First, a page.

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The Truth About "Red Flags."

Red Flags Are the Red Herring of Social Media Dating Advice.

In my line of work, I get asked a LOT about “red flags” — how to spot them, how to avoid them, and what makes something a “red flag” vs. just a garden-variety “ick” or incompatibility.

I also see a LOT of tips for spotting, avoiding, and navigating “red flags” when I’m scrolling through popular dating advice posts on social media.

I can understand why — many of us come from dangerous or harmful past relationships — and we want to learn how to avoid these relationships in the future. When we’re retraining ourselves to recognise what a solid, secure adult partnership looks like, it's normal to want to grab onto the small things because we don’t want to put ourselves at risk for ignoring the bigger things.

That’s all normal and understandable. But I’m here to suggest something else.

What I’m going to suggest is that, for those of us who regularly try to protect ourselves in dating by anticipating “red flags,” we may want to consider that a preoccupation with spotting and avoiding red flags can be an indicator that we’re keeping people at arm’s length so that we don’t need to fully lean into the vulnerability that all new relationships — even the healthiest and the safest! — involve.

Here’s the deal.

Protecting ourselves against every tiny perceived slight in dating isn’t “powerful.”

It’s defensiveness.

And defensiveness is a brittle position. It keeps us stuck and prevents our growth.

(We can't dodge flying shrapnel when we're rigid.)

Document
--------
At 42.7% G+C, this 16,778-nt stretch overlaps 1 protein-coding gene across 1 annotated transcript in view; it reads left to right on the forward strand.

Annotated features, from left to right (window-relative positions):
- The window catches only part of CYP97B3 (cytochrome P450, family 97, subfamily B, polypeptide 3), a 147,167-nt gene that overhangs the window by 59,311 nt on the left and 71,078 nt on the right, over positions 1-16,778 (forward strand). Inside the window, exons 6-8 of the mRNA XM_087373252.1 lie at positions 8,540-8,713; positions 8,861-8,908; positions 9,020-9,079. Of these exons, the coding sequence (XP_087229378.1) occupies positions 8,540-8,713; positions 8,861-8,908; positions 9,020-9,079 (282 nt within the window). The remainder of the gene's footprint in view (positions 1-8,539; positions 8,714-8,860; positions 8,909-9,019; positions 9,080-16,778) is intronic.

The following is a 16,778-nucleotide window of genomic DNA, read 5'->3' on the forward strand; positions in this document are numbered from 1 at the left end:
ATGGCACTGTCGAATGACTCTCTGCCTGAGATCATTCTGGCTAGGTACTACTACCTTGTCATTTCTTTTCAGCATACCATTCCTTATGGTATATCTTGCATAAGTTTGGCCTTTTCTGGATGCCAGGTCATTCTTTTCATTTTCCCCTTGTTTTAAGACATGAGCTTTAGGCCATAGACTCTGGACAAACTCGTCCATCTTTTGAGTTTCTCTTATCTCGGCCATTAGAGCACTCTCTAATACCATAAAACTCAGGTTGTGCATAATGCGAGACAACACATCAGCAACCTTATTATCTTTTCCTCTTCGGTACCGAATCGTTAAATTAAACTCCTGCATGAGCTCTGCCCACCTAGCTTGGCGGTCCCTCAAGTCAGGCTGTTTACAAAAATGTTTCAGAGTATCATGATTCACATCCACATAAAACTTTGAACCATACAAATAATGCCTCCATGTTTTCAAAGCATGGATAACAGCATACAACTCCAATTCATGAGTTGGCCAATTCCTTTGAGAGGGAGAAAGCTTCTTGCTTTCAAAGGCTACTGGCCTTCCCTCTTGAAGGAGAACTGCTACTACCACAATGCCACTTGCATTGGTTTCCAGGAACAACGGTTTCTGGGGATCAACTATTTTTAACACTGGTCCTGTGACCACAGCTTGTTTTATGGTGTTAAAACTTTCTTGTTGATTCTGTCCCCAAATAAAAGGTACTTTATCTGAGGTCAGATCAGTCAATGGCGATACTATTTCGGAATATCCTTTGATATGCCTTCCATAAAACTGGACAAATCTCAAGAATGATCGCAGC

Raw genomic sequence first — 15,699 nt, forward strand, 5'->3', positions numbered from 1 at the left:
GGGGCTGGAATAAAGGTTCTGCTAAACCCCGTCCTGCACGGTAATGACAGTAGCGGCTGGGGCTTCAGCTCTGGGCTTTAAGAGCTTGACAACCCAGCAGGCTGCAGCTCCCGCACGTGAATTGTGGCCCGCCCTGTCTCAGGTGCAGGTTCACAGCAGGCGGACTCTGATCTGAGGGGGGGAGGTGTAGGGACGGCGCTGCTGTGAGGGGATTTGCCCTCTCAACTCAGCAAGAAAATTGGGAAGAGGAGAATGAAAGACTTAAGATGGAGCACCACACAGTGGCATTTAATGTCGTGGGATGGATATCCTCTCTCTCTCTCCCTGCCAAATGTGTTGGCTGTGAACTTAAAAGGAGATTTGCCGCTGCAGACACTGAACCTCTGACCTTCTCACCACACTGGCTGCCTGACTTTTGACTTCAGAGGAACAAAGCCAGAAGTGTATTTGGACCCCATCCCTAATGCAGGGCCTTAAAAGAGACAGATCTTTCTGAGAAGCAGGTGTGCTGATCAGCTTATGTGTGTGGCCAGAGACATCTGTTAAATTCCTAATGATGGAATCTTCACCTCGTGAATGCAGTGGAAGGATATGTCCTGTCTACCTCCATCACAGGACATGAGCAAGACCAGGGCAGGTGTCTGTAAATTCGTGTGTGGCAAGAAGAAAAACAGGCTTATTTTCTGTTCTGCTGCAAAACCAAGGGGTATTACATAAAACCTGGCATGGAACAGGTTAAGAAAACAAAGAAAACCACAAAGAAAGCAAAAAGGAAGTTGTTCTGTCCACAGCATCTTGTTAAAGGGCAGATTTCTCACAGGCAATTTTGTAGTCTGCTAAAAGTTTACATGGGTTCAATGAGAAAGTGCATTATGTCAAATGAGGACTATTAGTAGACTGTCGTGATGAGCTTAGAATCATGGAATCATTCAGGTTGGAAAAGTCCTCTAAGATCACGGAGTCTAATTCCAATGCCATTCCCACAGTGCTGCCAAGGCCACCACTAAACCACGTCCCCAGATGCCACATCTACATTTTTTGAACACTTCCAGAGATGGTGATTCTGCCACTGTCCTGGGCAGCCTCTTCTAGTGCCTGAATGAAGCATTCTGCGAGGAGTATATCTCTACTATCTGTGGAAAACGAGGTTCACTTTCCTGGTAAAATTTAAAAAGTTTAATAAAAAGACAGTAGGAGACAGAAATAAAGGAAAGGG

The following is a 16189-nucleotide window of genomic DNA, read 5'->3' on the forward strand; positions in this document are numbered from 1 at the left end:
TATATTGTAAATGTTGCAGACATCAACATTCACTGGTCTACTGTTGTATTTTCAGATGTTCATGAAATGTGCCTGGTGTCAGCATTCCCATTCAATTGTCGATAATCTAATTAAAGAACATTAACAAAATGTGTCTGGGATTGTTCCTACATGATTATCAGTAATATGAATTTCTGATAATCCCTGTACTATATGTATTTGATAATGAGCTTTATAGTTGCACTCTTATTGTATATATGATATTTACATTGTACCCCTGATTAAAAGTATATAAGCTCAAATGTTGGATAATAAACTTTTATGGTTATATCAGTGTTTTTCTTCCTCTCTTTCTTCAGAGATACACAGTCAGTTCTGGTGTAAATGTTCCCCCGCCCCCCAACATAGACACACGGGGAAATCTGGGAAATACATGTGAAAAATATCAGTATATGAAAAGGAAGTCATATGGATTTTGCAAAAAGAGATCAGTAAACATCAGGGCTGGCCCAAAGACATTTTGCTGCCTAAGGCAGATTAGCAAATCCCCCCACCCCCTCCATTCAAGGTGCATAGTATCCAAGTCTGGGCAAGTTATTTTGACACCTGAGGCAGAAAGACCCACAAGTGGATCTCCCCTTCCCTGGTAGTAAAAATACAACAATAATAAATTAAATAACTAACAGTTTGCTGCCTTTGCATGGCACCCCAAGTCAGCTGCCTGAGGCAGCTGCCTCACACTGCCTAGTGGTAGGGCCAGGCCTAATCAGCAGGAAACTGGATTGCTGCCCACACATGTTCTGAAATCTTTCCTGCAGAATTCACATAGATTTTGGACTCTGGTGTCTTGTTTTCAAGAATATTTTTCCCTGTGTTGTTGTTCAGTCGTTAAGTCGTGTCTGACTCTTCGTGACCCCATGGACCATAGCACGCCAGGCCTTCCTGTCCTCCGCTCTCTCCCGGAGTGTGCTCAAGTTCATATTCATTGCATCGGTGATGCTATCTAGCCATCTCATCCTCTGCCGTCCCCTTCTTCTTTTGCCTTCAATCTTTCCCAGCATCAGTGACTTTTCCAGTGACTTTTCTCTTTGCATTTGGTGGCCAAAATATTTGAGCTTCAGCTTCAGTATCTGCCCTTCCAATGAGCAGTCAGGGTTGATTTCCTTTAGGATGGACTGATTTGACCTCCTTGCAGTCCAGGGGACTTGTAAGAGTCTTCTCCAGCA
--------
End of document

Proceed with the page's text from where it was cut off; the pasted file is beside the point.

When we’re training ourselves to spot and to avoid “red flags,” what we’re actually doing is trying to keep ourselves safe.

The reality is that no one "red flag," in isolation, is ever going to tell us all that we need to know about a person to keep us safe.

To an extent, when we put our energy into being able to identify and spot red flags, we're putting our energy into a band-aid solution.

The truth is — dating ISN'T "safe." Dating is vulnerable. And, paradoxically — the way to make dating the MOST "safe" is to accept and to lean into that vulnerability — and to set boundaries accordingly.

What's REALLY going to keep us safe in dating is learning how to get in tune with and to trust OURSELVES to keep us safe — our intuitions, our boundaries, and our ability to say "no."

When we’re able to hold strong, firm boundaries, when we understand how to let people in little by little, and to trust them gradually, over time, and when we learn how to deeply lean into what truly feels good and what doesn't feel good for us — we’ll find that we don't need to trust other people quite as much anymore — because we trust OURSELVES.

In short — the only thing that’s really going to keep you “safe” in dating is YOU. Not nexting Ted from Tinder because he didn't open a car door for you or bypassing Henry from Hinge because he didn't text you to set up a date within 48 hours of you matching on the app.

And the way that you keep yourself safe is getting to really, deeply know yourself, and to trust that when you allow your inner knowing to guide you, you’ll be able to lead yourself safely through love.

Dating always points us towards our own growth and our self-discovery. Our agency lies in our willingness to be brave enough to slow down, to look inward, and to walk our path one step at a time.


PS. Getting to know ourselves deeply and rewiring ourselves for healthy love is the work I do with my coaching clients.

If you’re interested in learning how to move into choosing healthy, secure partners, get in touch to learn about how my 1:1 and group coaching programs can support you in transforming your love life.

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